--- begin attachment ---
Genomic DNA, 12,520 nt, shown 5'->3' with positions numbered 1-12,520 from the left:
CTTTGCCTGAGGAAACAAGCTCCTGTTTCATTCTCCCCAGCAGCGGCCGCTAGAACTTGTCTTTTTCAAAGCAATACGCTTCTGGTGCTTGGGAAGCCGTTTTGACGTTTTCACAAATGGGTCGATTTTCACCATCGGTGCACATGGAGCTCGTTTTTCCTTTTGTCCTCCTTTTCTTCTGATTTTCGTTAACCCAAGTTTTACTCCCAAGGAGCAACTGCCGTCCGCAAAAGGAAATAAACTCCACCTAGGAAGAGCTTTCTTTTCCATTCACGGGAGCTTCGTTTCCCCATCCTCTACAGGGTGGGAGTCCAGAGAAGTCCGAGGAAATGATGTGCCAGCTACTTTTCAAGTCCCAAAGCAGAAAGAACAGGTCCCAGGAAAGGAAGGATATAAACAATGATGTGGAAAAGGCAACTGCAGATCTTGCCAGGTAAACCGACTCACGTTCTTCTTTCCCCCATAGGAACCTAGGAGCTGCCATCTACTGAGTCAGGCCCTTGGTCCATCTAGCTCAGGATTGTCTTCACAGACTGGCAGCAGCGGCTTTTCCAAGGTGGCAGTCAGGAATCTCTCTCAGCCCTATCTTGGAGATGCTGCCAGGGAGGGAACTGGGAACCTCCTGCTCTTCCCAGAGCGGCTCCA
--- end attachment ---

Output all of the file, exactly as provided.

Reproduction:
Genomic DNA, 12,520 nt, shown 5'->3' with positions numbered 1-12,520 from the left:
CTTTGCCTGAGGAAACAAGCTCCTGTTTCATTCTCCCCAGCAGCGGCCGCTAGAACTTGTCTTTTTCAAAGCAATACGCTTCTGGTGCTTGGGAAGCCGTTTTGACGTTTTCACAAATGGGTCGATTTTCACCATCGGTGCACATGGAGCTCGTTTTTCCTTTTGTCCTCCTTTTCTTCTGATTTTCGTTAACCCAAGTTTTACTCCCAAGGAGCAACTGCCGTCCGCAAAAGGAAATAAACTCCACCTAGGAAGAGCTTTCTTTTCCATTCACGGGAGCTTCGTTTCCCCATCCTCTACAGGGTGGGAGTCCAGAGAAGTCCGAGGAAATGATGTGCCAGCTACTTTTCAAGTCCCAAAGCAGAAAGAACAGGTCCCAGGAAAGGAAGGATATAAACAATGATGTGGAAAAGGCAACTGCAGATCTTGCCAGGTAAACCGACTCACGTTCTTCTTTCCCCCATAGGAACCTAGGAGCTGCCATCTACTGAGTCAGGCCCTTGGTCCATCTAGCTCAGGATTGTCTTCACAGACTGGCAGCAGCGGCTTTTCCAAGGTGGCAGTCAGGAATCTCTCTCAGCCCTATCTTGGAGATGCTGCCAGGGAGGGAACTGGGAACCTCCTGCTCTTCCCAGAGCGGCTCCA